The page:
Harris wrote EW’s origin story for the magazine in 2015. (Another history was written by Anne Helen Petersen for The Awl, which received a response by Jarvis, who left the magazine within a year of its first issue.) His opening was intended as a testament to EW’s perseverance and dogged determination, but now, it reads as more of an omen: “‘Let me tell you why you’re doomed.’” The piece recounts a conversation Harris had with a “longtime magazine editor” three months before launch: “‘You’re doomed because nobody cares. People like movies. People like TV. But they don’t want to know how it’s made. They don’t want to talk about it. They don’t want to read about it. And they don’t want to think about it. I give you six months.’” Harris laughed when The Fine Print read back his own lede. “We really outlived expectations: We outlived that prediction, we outlived the company that employed the man that made that prediction, and we outlived — by the way — the man who made that prediction,” he said.
Looking back with nearly 40 years of hindsight, Jarvis, now the director of the Tow-Knight Center for Entrepreneurial Journalism at the Craig Newmark Graduate School of Journalism at CUNY, sees the roots of EW’s undoing in the “abundance of choice,” as he puts it, that was his original inspiration. “What I learned as a critic through the years was that having more choice led to more competition led to more quality. It was counterintuitive as hell,” Jarvis said. “If TV is already shit, more TV should be more shit. It was the opposite. So I don’t think anybody understood that rule of abundance when it came to entertainment.”
The biggest challenge to EW’s cultural relevance, Jarvis said, was the internet’s favorite critic: Rotten Tomatoes. “We can all go to our friends, we can read 200 reviews on Amazon, we can find our own water level of the culture and find what we like,” Jarvis explained. “The conceit of a mass-market magazine, of course, is that it’s one voice for all. Well, that’s what was wrong. It was right for the time because it’s what we had.” With the internet, the entertainment industry has bombarded its consumers with more choices than Jarvis envisioned back in 1984. But those same technologies made critics less needed, not more. “The people formerly known as the audience are now the critics,” he said. “How do you capture their views and their voice?”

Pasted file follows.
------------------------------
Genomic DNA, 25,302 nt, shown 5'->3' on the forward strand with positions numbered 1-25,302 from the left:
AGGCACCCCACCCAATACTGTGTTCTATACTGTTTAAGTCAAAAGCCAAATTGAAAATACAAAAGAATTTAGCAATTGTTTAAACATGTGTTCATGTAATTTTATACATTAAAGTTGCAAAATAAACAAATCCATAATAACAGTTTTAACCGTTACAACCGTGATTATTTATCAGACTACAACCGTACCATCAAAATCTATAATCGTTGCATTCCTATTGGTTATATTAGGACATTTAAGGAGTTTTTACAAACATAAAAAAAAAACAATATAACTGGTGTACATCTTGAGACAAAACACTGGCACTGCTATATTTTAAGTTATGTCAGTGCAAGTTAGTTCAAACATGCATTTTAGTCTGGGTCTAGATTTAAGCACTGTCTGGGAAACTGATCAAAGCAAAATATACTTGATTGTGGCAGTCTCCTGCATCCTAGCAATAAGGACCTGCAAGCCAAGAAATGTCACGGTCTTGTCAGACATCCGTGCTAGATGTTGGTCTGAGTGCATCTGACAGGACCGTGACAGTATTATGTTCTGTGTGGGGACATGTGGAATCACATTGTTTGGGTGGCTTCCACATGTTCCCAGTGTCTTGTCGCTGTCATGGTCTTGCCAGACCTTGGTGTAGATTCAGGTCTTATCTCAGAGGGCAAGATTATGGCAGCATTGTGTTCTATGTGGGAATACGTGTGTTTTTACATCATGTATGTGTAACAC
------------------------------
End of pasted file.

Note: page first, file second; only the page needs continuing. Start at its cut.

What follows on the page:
“When everybody’s watching something at different times — including going back and rediscovering New Girl, then it makes it all the more difficult to figure out what the water cooler conversation is like,” said Wolk, who was the first staff writer hired exclusively for the ew.com web site.
“Even before I left the magazine,” Harris said, “it was very clear that the advent of the internet was changing everything, and changing everything in ways that many people in management at legacy magazines were just not well-equipped to predict or to keep up with.” Over the years, he said, EW tried nearly every possible combination of online and print publishing schemes: “Should we put the entire magazine up on the site? Should we put none of the magazine up on the site? Should the site be primarily a vehicle to promote the print magazine? Should the site only have bonus content that you can’t get anywhere else?”